An interview with American International Charolais Association
December 30, 2013
1. How many cattle do you have in your registration?
2. What year did your breed start accepting/ registrations or building a database?
“Strong attention has been given to such traits as identifying polled genetics, structural soundness, and udder quality.”
Recommended Stories For You
3. Tell us about the origin of your breed and how it was transported into or developed in the U.S.
One of the oldest of the French cattle breeds, Charolais is considered of Jurassic origin and was developed in the district around Charolles in Central France. The breed was established there and became regarded as a producer of highly rated meat in the markets at Lyon and Villefranche in the 16th and 17th centuries. There is also historical evidence that these white cattle were being noticed as early as 878 A.D.
In 1773, after the French Revolution, Claude Mathieu, a cattle breeder from the Charolles region, moved to the Nevere province, taking with him his herd of Charolais. The breed flourished there, so much in fact that the cattle were known more widely as Nivernais cattle.
One of the early influential herds in the region was started in 1840 by the Count Charles de Bouille. His selective breeding led him to develop a herd book in 1864 at his stable at Villars near the village of Magny-Cours. Breeders in the Charolles vicinity established a herd book in 1882 and the two merged in 1919, with the older organization taking the records of the later group into their headquarters at Nevers, the capital of the Nievre province.
Soon after the First World War, a young Mexican industrialist of French name and ancestry, Jean Pugibet, brought some of the French cattle to his ranch in Mexico. He had seen the Charolais during World War I and was impressed by their appearance and productivity.
In the mid-1940s an outbreak of Hoof and Mouth Disease occurred in Mexico. As a result, a treaty between the United States, Canada and Mexico set up a permanent quarantine against cattle coming into any of these countries from Europe or any country where the disease was known to exist.
The first Charolais came into the United States from Mexico in 1934. From that beginning, the breed grew rapidly. Wherever they were shown, the big white cattle commanded instant attention. Cattlemen admired both Charolais bulls and females for their muscling, correctness and size. They were also very impressed with their calves. An ever-expanding demand for purebred Charolais seedstock kept an active market for both bulls and females. Livestock producers across the country were searching for animals who would improve their profit picture.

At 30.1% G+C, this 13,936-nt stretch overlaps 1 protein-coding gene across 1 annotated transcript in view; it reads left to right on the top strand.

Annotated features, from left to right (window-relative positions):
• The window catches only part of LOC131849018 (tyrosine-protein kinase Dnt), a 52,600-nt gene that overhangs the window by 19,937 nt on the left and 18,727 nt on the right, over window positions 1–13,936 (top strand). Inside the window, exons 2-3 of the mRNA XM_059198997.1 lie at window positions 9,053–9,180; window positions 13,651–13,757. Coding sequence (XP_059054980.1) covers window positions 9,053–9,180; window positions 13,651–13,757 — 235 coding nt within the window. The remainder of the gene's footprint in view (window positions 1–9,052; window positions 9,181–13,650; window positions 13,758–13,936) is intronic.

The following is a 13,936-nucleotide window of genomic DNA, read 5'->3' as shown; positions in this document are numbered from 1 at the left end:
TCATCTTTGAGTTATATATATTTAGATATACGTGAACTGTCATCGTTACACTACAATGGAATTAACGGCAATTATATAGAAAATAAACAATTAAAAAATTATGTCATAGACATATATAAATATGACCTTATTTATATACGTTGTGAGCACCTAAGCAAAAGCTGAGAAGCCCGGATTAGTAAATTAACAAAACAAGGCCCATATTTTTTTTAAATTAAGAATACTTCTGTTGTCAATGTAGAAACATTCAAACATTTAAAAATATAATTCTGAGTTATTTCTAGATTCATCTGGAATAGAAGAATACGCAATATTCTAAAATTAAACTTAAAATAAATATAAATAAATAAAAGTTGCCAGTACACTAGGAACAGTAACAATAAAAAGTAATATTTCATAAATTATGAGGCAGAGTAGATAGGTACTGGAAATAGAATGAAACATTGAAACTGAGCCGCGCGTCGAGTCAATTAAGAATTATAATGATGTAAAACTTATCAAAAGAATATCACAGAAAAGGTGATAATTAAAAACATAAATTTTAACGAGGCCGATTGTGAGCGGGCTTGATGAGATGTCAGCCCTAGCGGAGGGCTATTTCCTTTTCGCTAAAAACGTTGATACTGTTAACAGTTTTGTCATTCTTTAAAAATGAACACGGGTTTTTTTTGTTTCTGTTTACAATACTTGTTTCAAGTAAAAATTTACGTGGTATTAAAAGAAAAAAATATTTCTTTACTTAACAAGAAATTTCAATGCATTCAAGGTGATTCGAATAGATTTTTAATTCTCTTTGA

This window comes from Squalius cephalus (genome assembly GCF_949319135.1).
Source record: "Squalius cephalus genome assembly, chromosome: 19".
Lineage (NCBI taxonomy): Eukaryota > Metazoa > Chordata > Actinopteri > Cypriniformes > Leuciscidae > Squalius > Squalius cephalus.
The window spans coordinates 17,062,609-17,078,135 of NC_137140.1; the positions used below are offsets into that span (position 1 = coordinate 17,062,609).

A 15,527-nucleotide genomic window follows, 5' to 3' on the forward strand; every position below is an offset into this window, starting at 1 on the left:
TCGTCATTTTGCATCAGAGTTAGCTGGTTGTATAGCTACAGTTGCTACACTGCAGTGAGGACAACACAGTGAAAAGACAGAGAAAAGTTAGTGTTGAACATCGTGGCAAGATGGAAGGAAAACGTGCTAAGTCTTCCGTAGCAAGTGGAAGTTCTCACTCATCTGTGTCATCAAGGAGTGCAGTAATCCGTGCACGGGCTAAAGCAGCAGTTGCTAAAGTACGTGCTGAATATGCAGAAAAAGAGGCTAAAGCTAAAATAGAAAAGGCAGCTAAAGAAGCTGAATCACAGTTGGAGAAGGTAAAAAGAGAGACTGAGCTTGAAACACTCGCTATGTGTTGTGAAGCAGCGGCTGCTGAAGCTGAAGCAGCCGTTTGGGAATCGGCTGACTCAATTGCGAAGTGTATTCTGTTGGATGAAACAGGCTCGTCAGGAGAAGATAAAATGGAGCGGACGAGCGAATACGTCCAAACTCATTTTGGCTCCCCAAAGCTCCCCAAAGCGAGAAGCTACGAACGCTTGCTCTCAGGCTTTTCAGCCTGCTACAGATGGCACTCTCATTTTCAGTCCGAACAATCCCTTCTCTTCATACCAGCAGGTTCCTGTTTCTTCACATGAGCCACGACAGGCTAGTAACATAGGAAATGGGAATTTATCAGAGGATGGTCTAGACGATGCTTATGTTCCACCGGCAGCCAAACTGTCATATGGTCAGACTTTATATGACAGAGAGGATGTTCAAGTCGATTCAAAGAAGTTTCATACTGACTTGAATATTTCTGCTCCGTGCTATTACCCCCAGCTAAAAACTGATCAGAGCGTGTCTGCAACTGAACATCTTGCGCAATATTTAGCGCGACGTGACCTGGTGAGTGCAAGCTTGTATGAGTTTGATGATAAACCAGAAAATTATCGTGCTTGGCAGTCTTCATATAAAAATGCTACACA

In the late 1940s and early 1950s the breeders established the American Charbray Breeders Association and the American Charolais Breeders Association, both of which limited pedigrees to a blend of Charolais and Brahman breeding. Producers who were utilizing other beef breed cows to produce Charolais by compounding Charolais blood through successive generations, formed the International Charolais Association. In 1957, the American and International Associations merged into today's American-International Charolais Association (AICA). In 1964, the Pan-American Charolais Association, whose registrations were based on performance rather than genetic content, merged into the AICA. And three years later, the American Charbray Breeders Association merged with the AICA, bringing all Charolais-based breeds in the United States under the fold of a single breed registry.
With the limited availability of pure Charolais during the early years, American breeders established a five-generation "breeding-up" program to expand the breed. This program involved using purebred Charolais bulls for five consecutive generations to produce a 31/32 Charolais animal. Geneticists say this percentage is the equivalent of a purebred, containing only 3 percent of the genetic material from the foundation breed.
Charolais is a naturally horned beef animal, but through the breeding-up program, using other breeds carrying the polled gene, polled Charolais emerged. Some of the breed's strongest herds and leading breeders specialize in the production of high-performing polled Charolais
4. What is a unique and little known aspects of your breed?
5. What is your expectation for the next ten years for your breed? Physically, what are the assets breeders are striving for? As far as EPD's, what kinds of goals are breeders setting? What are some of the genetic aspects they are focusing on the most?
The American-International Charolais Association has been an industry leader in performance programs and research and will continue in the future. As the industry is in the midst of genomic research AICA is participating in several projects to build training populations and research various methods to incorporate genomics into national cattle evaluations. Because of the breed's commitment to research and identifying profitable genetics the Charolais breed will continue to be a sought after source for profitable genetics by commercial cattlemen.
Charolais breeders have established strong genetic trends for increased growth and improved calving ease! Additionally, strong attention has been given to such traits as identifying polled genetics, structural soundness, and udder quality. AICA was the first breed to introduce an index to the U.S. beef industry with its Terminal Sire Profitability Index in September 2004 and remains as the only web-driven index that can be customized to individual commercial producers.
The American-International Charolais Association continues to be customer driven by making those tools available with increased accuracy so that producers can more accurately identify genetics for their production goals.
6. Who is the president of your association and where is he/she from?
Larry Lehman, Tioga, Texas